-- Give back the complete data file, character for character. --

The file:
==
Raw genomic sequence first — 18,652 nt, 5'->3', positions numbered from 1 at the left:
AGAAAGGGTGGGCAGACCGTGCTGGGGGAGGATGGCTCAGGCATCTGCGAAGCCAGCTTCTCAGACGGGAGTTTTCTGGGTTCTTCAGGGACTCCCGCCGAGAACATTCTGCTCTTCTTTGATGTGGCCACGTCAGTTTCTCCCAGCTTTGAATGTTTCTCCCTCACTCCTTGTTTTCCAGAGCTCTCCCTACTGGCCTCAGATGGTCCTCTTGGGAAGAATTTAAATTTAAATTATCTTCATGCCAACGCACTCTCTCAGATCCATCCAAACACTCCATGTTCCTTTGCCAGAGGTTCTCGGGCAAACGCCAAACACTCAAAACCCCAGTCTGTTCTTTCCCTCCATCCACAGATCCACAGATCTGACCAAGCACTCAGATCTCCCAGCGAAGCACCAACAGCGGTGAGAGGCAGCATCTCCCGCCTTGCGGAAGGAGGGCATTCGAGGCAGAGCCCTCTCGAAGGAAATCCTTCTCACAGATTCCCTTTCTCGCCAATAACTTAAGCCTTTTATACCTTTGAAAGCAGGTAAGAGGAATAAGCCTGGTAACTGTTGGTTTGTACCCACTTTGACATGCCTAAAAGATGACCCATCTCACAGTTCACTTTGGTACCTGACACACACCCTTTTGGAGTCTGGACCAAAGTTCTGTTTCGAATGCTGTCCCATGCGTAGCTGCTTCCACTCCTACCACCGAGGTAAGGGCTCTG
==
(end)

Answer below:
Raw genomic sequence first — 18,652 nt, 5'->3', positions numbered from 1 at the left:
AGAAAGGGTGGGCAGACCGTGCTGGGGGAGGATGGCTCAGGCATCTGCGAAGCCAGCTTCTCAGACGGGAGTTTTCTGGGTTCTTCAGGGACTCCCGCCGAGAACATTCTGCTCTTCTTTGATGTGGCCACGTCAGTTTCTCCCAGCTTTGAATGTTTCTCCCTCACTCCTTGTTTTCCAGAGCTCTCCCTACTGGCCTCAGATGGTCCTCTTGGGAAGAATTTAAATTTAAATTATCTTCATGCCAACGCACTCTCTCAGATCCATCCAAACACTCCATGTTCCTTTGCCAGAGGTTCTCGGGCAAACGCCAAACACTCAAAACCCCAGTCTGTTCTTTCCCTCCATCCACAGATCCACAGATCTGACCAAGCACTCAGATCTCCCAGCGAAGCACCAACAGCGGTGAGAGGCAGCATCTCCCGCCTTGCGGAAGGAGGGCATTCGAGGCAGAGCCCTCTCGAAGGAAATCCTTCTCACAGATTCCCTTTCTCGCCAATAACTTAAGCCTTTTATACCTTTGAAAGCAGGTAAGAGGAATAAGCCTGGTAACTGTTGGTTTGTACCCACTTTGACATGCCTAAAAGATGACCCATCTCACAGTTCACTTTGGTACCTGACACACACCCTTTTGGAGTCTGGACCAAAGTTCTGTTTCGAATGCTGTCCCATGCGTAGCTGCTTCCACTCCTACCACCGAGGTAAGGGCTCTG